Economists look for prices to trend higher amid changing fundamentals.
Plentiful wheat supplies and intense competition among major exporters have led to consistent pressure on wheat prices in recent years. But that downward trend could be set for a reversal, according to some analysts, as wheat supply/demand fundamentals appear to be changing.
The monthly average U.S. spring wheat price at the end of January was U.S.$130 a tonne, 6.3% lower than it was at the same time in 2001 and some 15% below the average since 1990, according to economists at the Bank of Montreal. But longer-term fundamentals are much stronger than they have been for some time, they said, and prices are expected to advance over the next two years.
The U.S. Department of Agriculture in mid-February projected 2001-02 world wheat ending stocks at 152.31 million tonnes, off 7% from 164.18 million tonnes held in world stores at the end of 2000-01. If the 2001-02 projection is realized, global ending stocks would be the smallest since 145.4 million tonnes in 1996-97.
The decline in the carryover projection from January resulted from an increase in projected world consumption that more than offset a narrow increase in projected 2001-02 production, USDA said.
The lower ending stocks figure would result in a stocks-to-use ratio of 25.8% and would mark the third consecutive season of declines in the ratio. That ratio also would be the lowest since 1996-97, when it was 25.3%. The ratio’s recent peak was 30.2% in 1998-99.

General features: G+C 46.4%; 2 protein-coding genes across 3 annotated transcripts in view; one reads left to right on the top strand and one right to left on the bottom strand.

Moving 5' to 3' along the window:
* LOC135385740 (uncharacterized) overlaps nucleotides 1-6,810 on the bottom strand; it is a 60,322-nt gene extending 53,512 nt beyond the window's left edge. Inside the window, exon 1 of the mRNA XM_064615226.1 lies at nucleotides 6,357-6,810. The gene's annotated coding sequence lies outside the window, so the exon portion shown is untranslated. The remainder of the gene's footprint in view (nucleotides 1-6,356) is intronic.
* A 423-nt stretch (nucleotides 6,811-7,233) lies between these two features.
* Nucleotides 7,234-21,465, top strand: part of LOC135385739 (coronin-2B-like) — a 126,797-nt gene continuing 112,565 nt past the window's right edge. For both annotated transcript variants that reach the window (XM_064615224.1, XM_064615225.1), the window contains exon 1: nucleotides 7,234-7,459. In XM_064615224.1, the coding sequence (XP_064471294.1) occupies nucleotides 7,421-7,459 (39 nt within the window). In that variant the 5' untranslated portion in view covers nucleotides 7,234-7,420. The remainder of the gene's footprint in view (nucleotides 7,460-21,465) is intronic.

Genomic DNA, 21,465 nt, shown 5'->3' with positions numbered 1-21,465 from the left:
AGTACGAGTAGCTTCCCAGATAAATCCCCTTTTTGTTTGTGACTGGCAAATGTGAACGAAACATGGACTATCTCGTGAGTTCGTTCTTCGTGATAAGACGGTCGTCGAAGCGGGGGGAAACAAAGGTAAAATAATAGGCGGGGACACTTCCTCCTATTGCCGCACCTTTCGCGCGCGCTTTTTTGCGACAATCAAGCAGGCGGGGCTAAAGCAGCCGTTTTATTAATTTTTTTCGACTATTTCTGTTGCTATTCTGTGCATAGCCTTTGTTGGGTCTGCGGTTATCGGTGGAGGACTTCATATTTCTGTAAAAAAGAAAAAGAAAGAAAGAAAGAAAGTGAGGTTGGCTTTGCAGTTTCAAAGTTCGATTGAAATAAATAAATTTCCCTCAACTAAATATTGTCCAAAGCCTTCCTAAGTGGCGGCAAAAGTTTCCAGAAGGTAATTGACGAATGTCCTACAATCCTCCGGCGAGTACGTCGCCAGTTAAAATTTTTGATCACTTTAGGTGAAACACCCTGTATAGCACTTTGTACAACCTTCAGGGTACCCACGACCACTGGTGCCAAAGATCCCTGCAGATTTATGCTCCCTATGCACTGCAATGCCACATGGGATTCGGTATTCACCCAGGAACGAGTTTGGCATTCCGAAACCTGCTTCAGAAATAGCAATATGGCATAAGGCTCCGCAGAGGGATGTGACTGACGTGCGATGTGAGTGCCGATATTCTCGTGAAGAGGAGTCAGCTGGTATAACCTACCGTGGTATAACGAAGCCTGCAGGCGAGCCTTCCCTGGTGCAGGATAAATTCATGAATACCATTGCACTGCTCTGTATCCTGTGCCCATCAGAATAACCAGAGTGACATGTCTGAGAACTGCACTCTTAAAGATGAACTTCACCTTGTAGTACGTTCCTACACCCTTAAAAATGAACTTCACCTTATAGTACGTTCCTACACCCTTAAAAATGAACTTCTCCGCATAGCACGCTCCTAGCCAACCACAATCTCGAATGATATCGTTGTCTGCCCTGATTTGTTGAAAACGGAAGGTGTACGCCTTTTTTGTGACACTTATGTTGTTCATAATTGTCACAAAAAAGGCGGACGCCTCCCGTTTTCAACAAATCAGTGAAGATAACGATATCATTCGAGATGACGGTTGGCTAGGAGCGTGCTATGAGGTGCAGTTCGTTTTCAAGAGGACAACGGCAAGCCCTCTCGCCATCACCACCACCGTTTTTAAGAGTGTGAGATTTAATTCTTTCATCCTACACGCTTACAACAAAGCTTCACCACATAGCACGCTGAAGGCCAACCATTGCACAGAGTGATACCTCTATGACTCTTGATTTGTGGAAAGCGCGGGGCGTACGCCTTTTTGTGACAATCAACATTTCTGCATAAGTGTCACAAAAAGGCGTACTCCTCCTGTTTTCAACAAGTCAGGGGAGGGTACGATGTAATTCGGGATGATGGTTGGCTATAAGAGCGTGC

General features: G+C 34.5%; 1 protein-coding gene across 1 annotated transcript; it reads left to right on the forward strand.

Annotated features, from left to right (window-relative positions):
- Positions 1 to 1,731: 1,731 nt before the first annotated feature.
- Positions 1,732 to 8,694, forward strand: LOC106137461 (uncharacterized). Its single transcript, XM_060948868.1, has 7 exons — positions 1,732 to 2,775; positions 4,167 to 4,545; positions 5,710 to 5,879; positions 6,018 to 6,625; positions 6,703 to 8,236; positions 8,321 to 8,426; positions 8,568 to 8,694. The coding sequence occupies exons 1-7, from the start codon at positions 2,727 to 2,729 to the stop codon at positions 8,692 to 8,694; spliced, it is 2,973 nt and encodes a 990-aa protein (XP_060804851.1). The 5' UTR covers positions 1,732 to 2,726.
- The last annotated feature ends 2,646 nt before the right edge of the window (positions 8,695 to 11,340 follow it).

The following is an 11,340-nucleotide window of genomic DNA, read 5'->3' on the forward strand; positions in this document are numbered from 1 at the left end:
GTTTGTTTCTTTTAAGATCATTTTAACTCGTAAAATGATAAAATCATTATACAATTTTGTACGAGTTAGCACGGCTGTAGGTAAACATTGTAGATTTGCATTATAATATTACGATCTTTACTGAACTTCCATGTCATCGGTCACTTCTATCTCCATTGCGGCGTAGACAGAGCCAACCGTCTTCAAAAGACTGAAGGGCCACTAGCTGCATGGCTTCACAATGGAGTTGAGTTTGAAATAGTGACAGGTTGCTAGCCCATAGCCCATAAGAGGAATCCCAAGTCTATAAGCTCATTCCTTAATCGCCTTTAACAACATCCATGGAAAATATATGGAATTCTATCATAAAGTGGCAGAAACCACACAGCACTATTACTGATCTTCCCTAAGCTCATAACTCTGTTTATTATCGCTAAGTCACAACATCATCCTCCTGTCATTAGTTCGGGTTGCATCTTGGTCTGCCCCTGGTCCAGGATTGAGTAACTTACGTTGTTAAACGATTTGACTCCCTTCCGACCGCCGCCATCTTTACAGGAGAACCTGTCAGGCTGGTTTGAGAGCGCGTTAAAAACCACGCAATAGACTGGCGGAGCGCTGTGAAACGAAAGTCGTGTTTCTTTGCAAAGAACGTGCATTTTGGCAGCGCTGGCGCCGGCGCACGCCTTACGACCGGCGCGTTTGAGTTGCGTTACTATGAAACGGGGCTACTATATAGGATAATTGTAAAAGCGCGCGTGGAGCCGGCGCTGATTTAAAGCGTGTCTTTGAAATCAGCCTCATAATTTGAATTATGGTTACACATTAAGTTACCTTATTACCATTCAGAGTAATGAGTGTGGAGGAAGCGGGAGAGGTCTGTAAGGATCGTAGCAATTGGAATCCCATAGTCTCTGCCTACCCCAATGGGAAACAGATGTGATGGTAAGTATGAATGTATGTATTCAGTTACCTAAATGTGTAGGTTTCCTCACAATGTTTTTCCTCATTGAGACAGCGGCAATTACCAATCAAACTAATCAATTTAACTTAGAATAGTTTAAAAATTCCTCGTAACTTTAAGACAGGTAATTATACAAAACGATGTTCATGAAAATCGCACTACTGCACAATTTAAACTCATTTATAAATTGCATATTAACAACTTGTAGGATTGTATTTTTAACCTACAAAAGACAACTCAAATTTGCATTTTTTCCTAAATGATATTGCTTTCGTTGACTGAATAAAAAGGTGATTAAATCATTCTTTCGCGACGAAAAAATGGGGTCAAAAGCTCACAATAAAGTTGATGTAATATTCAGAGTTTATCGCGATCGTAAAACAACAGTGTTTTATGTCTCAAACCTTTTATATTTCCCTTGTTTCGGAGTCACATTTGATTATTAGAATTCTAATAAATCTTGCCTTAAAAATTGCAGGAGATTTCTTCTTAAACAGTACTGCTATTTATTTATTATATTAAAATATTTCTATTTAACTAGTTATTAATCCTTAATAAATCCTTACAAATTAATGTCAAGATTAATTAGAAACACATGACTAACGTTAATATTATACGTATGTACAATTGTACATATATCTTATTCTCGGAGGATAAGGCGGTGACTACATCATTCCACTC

World wheat use in 2001-02 was projected at 590.51 million tonnes, up 1.26 million tonnes from 2000-01. Feed use is expected to reach slightly more than 103 million tonnes, the highest since 1993, when feed use was 108 million. The record for feed use of wheat was set in 1990-91 at 130.6 million tonnes.
World imports of wheat in 2001-02 were projected at 128.11 million tonnes, up 2.27 million tonnes from 125.84 million tonnes the year before.
Projected E.U. wheat imports were put at 28.33 million tonnes, the highest since at least 1961-62, despite the E.U.’s status as one of the world’s largest exporters. Indeed, E.U. wheat import licenses in the first six months of the year exceeded export licenses.
High domestic prices, largely stemming from a sharply reduced crop and strong demand combined with import duties falling to zero, have resulted in the significantly increased E.U. imports, USDA said.
For the 2002-03 crop, the weather in the U.S. Plains is a continuing concern, as moisture shortages have resulted in poorly developed root systems in some areas.
As of the end of January, the Kansas wheat crop was rated 27% good to excellent and 32% poor to very poor. At the same time last year, the crop had a better rating, with 41% rated good to excellent and 29% rated poor to very poor.
In Texas, the wheat crop was rated 25% good to excellent and 40% poor to very poor versus 2001 ratings of 23% good to excellent and 25% poor to very poor. Similarly, Oklahoma wheat was rated 14% good to excellent and 56% poor to very poor against 48% rated poor to very poor at the same time last season.
Nebraska was the only Central Plains wheat state to report better conditions than last season. The Nebraska wheat crop was rated 54% good to excellent and 6% poor to very poor, compared with 36% rated good to excellent and 18% poor to very poor in 2001.